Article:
Following the initial announcement of Ashford's WASC accreditation, Bridgepoint's stock price began to rise, and Plaintiff asserts Warburg was presented with a renewed opportunity to sell its Bridgepoint stock. Between July 10, 2013 and November 11, 2013, Bridgepoint's stock price rose from $12.61 per share to $16.87 per share, an increase of more than 33%.

Bridgepoint's Board Approves a Self-Tender Offer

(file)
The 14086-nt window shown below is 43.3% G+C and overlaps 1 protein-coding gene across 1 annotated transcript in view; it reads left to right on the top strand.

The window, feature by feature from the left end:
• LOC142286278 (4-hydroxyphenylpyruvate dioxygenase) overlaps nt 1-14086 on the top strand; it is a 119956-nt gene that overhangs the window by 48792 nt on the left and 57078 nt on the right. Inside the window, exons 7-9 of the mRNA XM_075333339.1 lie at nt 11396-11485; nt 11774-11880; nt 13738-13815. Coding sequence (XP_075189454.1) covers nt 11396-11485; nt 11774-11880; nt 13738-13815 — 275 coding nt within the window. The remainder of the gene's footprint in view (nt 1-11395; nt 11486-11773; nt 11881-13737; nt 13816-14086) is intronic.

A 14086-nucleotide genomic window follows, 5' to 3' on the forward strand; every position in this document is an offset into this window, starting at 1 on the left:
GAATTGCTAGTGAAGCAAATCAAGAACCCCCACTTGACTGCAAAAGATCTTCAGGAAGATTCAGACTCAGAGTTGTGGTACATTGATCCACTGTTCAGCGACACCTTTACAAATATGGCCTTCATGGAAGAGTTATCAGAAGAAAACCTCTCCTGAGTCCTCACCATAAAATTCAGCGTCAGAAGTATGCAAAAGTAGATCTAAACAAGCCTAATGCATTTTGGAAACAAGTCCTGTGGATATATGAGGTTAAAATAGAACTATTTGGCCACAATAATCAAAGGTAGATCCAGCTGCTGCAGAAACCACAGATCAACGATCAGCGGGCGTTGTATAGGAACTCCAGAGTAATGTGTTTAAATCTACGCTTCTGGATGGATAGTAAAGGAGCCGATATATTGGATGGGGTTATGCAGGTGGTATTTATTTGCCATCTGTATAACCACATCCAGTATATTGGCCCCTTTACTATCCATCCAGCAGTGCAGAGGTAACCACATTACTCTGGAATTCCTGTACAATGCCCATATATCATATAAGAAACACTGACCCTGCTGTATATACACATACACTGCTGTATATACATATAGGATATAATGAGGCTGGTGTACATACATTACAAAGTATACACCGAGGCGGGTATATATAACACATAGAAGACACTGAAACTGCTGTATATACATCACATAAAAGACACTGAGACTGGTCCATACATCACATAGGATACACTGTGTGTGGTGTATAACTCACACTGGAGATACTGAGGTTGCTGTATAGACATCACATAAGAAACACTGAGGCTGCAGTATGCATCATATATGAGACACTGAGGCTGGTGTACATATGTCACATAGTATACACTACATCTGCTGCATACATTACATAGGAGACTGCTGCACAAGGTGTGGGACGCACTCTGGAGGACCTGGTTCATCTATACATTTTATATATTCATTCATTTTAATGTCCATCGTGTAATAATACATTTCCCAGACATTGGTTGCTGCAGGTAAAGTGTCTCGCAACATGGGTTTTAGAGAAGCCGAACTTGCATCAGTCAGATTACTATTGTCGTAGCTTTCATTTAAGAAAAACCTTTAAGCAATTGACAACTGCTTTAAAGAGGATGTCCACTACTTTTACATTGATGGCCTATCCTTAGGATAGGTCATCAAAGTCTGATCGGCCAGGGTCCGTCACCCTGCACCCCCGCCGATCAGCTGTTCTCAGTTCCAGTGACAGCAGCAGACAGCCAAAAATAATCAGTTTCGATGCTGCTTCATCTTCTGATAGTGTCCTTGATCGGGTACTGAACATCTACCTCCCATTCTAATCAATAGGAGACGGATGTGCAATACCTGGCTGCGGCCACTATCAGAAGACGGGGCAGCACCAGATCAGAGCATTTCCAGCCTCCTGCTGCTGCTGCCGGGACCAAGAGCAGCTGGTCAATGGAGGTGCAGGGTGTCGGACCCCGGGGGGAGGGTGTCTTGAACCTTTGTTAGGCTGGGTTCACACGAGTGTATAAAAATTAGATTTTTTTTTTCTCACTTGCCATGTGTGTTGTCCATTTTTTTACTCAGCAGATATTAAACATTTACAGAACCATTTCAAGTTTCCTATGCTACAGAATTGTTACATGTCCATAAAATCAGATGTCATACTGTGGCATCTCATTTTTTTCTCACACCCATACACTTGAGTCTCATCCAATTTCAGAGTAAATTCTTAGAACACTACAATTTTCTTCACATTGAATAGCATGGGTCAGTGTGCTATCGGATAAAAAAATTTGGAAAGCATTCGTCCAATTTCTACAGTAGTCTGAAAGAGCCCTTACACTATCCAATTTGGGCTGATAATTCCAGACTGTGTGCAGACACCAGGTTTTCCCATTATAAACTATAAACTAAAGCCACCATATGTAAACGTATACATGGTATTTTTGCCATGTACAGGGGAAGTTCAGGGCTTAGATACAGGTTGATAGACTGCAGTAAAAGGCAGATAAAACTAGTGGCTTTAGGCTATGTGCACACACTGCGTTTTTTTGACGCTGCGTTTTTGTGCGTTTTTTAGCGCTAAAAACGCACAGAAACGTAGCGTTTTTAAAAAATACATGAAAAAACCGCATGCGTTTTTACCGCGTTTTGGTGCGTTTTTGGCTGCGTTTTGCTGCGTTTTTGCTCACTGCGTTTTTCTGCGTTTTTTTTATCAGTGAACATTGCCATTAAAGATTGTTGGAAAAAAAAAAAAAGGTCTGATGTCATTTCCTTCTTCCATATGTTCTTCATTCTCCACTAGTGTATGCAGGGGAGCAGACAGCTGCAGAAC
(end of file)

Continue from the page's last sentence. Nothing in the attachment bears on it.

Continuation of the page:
Before the markets opened on November 13, 2013, Bridgepoint filed a Form S.C. TO-I (the "Schedule TO") with the SEC to commence a self-tender offer. Pursuant to the Schedule TO, Bridgepoint offered to purchase up to 10, 250, 000 shares of Bridgepoint common stock at a purchase price of $19.50 per share, less applicable withholding taxes and without interest, subject to proration.[2] However, Bridgepoint "expressly reserve[d] the right to purchase additional shares, up to 2% of [Bridgepoint's] outstanding shares (approximately 1, 091, 522, based on 54, 576, 091 shares of [Company] common stock issued and outstanding as of October 31, 2013), without extending the Offer, and could decide to purchase more shares, subject to applicable legal requirements." Thus, in total, Plaintiffs allege Bridgepoint could purchase approximately 11.34 million shares of Bridgepoint common stock in the tender offer, and potentially even more. The tender offer was not conditioned upon any minimum number of shares being tendered and was set to expire on Wednesday, December 11, 2013, at 5:00 p.m. New York City time, unless otherwise extended.